For as long as I can remember – even as a young girl – my mother was a gardener. She wasn’t an outdoor person like I am, but she loved her gardens. For years after we moved out of the house where we spent the first 13 years of my life, whenever we’d drive by the old house, she’d wonder how her gardens were doing. Wherever she once had a garden was holy ground.
My mom tended her flower gardens with great care until the final spring of her life, when she was too weak. I’m grateful she kept a garden because it presented me with a wonderful birthday gift yesterday, nearly two years after she passed on. Normally, the garden is buried beneath a blanket of snow on my birthday, but not this year. This year, the bare ground greeted me with tiny, purple flowers.
What did she say to the flowers to awaken them from their winter slumber just in time for my birthday? And what made me notice the tiny, purple blooms after paying no attention to the garden since the parsley was overcome by frost last fall?
Two years ago, as my mom withered from pancreatic cancer, there was no telling how long she’d stay alive. I hoped she’d at least be able to see the first flowers come up. I looked for any signs of them and began to share the “flower report” with her as soon as I noticed any indications, beginning with the first daffodil shoots outside my classroom windows. When she was too weak to walk around the neighborhood, I told her about the neighbors’ tulips, which meant hers would bloom soon, too. When she was too weak to walk around the yard, I photographed her perennials so she could see how they were coming along. Seeing pictures of flowers made her smile.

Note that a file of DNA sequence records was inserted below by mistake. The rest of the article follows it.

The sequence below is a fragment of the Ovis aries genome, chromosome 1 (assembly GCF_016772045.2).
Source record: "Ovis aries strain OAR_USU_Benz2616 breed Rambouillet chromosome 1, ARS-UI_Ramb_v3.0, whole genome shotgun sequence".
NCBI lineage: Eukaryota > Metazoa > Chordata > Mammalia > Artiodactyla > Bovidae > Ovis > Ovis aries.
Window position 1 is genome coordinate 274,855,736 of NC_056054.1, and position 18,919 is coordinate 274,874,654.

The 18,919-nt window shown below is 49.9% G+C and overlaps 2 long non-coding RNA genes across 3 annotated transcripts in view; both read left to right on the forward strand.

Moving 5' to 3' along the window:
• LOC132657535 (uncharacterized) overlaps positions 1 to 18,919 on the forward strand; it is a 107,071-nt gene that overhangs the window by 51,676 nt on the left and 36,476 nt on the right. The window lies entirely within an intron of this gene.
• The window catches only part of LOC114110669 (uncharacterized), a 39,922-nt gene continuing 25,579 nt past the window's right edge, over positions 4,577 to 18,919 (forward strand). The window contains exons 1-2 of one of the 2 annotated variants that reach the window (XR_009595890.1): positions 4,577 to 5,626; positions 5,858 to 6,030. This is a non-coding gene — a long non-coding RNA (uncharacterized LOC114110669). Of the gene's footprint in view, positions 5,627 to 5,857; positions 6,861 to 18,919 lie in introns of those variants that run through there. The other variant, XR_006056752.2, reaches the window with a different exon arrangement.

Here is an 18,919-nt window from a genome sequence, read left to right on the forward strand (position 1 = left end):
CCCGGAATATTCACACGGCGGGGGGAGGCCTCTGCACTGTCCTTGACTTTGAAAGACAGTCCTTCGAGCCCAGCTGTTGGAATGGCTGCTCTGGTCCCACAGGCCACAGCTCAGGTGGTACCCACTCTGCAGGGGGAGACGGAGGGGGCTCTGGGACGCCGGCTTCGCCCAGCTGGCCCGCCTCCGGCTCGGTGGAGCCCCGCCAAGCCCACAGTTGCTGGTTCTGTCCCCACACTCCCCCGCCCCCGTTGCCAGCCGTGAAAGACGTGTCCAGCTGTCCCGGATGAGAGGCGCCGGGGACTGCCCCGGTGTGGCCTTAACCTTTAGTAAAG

We made the most of lilac season that year. I showed her pictures of the first buds on the lilac tree in my yard and hoped they would hurry up and bloom so she could experience them one last time…which she did. I kept her well stocked with lilacs that May – the last month of her life. I put them up to her nose so she could smell their sweet fragrance and kept vases of fresh lilacs close to her to lift her spirits. It was the best I could do.
Now that she is without a human voice, she speaks to me through flowers – and music – because they are what she loved. To see the year’s first flowers in her garden on my birthday was no small thing.
There’s a plaque in my mom’s garden that reads, “Love grows here.” It’s true. Love continues to grow, even after she has passed beyond this world. All the love she put into her garden carries on.
So plant a garden, however you can, if you are so inclined. Plant a garden that will continue to bloom even after you are gone, and fill your loved ones’ hearts with gladness.
© 2016 Susan Meyer. All rights reserved. To use any or all of this blog post, include this exactly: Susan Meyer (SusanTaraMeyer.com) is a photographer, writer, clutter coach, feng shui consultant, and mindfulness mentor whose work is infused with a deep interest in the nature of mind and appreciation of the natural world. She lives on the Hudson River in Upstate New York.